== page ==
In lieu of an abstract, here is a brief excerpt of the content:

15 1 Ram Dass The Vicissitudes of Devotion and Ferocity of Grace F. X. Charet The following focuses on one example of the influence of contemporary Indian gurus in the West by exploring the personal backgrounds and contexts of American‑born Ram Dass and his Indian guru Neem Karoli Baba, as well as the transformation of ideas, beliefs, and practices that have occurred in the process of this particular transmission of Hinduism to America.1 Ram Dass has been instrumental in bringing Indian spiritu‑ ality and practices to America in what could be termed the second great awakening of Eastern spirituality in the 1960s and 1970s, the first being initiated by the presence of Vivekananda and others at the 1893 World Parliament of Religions in Chicago. The story of how Dr. Richard Alpert became Ram Dass, one of the foundational figures of the so‑called New Age and a popular spokesperson for a range of Indian‑inspired beliefs and practices, is a fascinating and largely unexamined one.2 It also pro‑ vides an example of how ideas and beliefs can be intimately connected with an individual’s personal history and psychology and illustrates the considerable change that ideas undergo as they are transplanted from one cultural context into another.3 This chapter examines the encounter between Neem Karoli Baba and Ram Dass, the background out of which this encounter arose, and the results it had on the loosely knit satsang (spiritual community) of Western devotees and fellow travelers. The chapter demonstrates how the bhakti (devotional) Hinduism that Neem Karoli Baba practiced, advo‑ cated, and embodied, with its sources in the emerging Hanuman tradi‑ tion in India, its mix of sectarian Vaishnava and Shaiva belief, practice, 16 / F. X. CHARET and iconography, has considerably morphed and transformed under Ram Dass’s tutelage as it found its way into the West. The satsang under Ram Dass’s direction, following the publication of Be Here Now (1971), produced its foundational literature in the subsequent gospel text, Mir‑ acle of Love: Stories about Neem Karoli Baba (1979), while also establishing several organizations and programs such as the Hanuman and Seva foundations and the prison and hospice projects. This first generation, still in existence and clearly influential, is now beginning to give way to a subsequent generation whose ties to its putative leader and inspiration, Neem Karoli Baba, are largely created through media, including a number of publications, stories, films, and photographs.4 The new generation is also, in part, anchored in the one full‑fledged center in the West, the Neem Karoli Baba Ashram in Taos, New Mexico.5 This, in turn, is supported by the distant living presence of Neem Karoli’s much‑beloved successor and keeper of his memory, Figure 1.1. Ram Dass playing the tamboura (Photo courtesy of Love Serve Remember Foundation) RAM DASS / 17 the aged Siddhi Ma of Kainchi Ashram, Uttarakhand, where the first generation of the Western satsang encountered Neem Karoli Baba. This chapter’s main focus, though, will be on the journey of Richard Alp‑ ert—from his early experiments with psychoactives and his troubling sexuality, to his encounter with the living spirituality of contemporary Hinduism, to the unmaking of his potential status as guru and the mak‑ ing of his identity as Ram Dass, the devotee and, finally, the remaking of him into an American guru. Richard Alpert: Sex, Drugs, and Spirituality Ram Dass has briefly sketched his own background and what led him to his fateful encounter with Neem Karoli Baba in Be Here Now and repeated it numerous times in his many presentations. In these accounts he offers little detail about his early life, but does say he was inordinately attached to his mother, somewhat removed from his distant and success‑ ful father, and stemmed from an affluent New England “Jewish anxi‑ ety‑ridden high‑achieving tradition.”6 His undergraduate and graduate schooling at Tufts and Wesleyan was conventional and his athletic and academic accomplishments were undistinguished. Nevertheless, follow‑ ing his doctoral studies at Stanford, more due to his skills as a lecturer and connections than research and scholarship, his rise in the world of academic psychology was swift and successful. He served in various roles at Stanford and finally at Harvard, where he secured a position that would lead to tenure. Outwardly, he was in an enviable position and a paragon of success. Inwardly, he was neurotic, sexually troubled, and deeply unhappy.7 The early 1960s witnessed the beginning of experimentation with...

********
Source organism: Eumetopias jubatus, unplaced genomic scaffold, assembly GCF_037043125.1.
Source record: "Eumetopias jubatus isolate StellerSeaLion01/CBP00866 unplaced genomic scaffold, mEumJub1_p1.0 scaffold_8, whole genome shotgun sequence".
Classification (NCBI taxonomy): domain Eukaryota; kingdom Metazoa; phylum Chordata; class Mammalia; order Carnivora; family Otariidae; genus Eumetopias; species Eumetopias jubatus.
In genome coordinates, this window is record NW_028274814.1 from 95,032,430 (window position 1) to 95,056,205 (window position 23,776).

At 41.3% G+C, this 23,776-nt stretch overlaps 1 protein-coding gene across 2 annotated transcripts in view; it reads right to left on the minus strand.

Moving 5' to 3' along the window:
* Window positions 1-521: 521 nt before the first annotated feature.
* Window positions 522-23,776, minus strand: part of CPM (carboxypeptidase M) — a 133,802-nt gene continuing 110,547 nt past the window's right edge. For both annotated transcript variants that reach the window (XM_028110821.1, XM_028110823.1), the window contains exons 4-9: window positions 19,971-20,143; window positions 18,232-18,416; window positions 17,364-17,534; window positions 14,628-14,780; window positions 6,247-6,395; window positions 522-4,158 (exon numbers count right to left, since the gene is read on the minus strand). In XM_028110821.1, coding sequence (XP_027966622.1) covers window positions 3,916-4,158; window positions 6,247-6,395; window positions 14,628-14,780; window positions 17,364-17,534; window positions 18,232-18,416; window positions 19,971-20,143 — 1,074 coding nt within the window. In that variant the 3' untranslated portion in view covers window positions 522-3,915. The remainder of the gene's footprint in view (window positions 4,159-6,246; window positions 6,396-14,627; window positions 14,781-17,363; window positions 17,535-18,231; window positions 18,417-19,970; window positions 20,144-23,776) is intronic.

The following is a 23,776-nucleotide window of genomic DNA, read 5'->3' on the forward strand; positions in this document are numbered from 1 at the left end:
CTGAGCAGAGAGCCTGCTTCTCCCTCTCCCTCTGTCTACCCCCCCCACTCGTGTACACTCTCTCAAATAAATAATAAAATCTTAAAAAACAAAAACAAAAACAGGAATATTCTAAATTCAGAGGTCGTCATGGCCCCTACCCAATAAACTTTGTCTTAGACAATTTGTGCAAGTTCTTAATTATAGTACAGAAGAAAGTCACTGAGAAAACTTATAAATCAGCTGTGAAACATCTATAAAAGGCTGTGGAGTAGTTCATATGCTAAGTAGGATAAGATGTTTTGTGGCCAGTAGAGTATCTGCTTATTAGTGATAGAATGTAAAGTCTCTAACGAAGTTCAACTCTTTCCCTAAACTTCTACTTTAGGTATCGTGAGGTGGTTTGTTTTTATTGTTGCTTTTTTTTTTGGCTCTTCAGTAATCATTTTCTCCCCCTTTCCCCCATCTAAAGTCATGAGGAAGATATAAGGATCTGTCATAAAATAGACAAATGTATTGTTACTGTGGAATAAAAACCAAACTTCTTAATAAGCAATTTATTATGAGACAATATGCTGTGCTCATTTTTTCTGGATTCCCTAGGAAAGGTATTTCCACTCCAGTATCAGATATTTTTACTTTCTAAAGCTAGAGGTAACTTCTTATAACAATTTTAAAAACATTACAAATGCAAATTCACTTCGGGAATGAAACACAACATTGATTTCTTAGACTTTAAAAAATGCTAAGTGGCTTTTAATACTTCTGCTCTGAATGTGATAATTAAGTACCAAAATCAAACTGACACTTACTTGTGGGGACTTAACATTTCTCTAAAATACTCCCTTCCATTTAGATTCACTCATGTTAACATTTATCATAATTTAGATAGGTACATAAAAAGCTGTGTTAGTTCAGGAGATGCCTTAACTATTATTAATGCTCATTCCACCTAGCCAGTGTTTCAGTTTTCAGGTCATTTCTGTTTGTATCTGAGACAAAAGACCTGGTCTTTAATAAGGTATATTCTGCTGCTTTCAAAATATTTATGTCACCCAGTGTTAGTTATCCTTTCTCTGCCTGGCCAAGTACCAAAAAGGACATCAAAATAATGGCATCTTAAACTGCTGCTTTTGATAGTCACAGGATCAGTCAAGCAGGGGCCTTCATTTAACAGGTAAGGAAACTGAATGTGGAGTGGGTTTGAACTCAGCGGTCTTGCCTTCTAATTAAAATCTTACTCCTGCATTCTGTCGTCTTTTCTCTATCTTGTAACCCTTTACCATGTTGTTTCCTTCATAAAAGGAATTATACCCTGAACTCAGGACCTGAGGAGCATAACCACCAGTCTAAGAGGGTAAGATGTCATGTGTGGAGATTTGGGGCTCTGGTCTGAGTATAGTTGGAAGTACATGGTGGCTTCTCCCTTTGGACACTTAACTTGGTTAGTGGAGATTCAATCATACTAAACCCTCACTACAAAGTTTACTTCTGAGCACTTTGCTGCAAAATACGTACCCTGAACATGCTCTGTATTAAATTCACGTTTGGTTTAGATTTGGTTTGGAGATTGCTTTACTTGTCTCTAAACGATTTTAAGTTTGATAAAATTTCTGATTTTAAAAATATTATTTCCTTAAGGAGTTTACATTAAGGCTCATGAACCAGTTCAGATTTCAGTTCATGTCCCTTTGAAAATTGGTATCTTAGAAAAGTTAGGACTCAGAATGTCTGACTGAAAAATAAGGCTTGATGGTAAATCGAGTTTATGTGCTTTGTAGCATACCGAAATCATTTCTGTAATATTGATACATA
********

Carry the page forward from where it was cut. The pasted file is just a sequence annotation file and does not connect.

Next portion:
Additional Information

Related ISBN
MARC Record
Launched on MUSE
Open Access
Back To Top

This website uses cookies to ensure you get the best experience on our website. Without cookies your experience may not be seamless.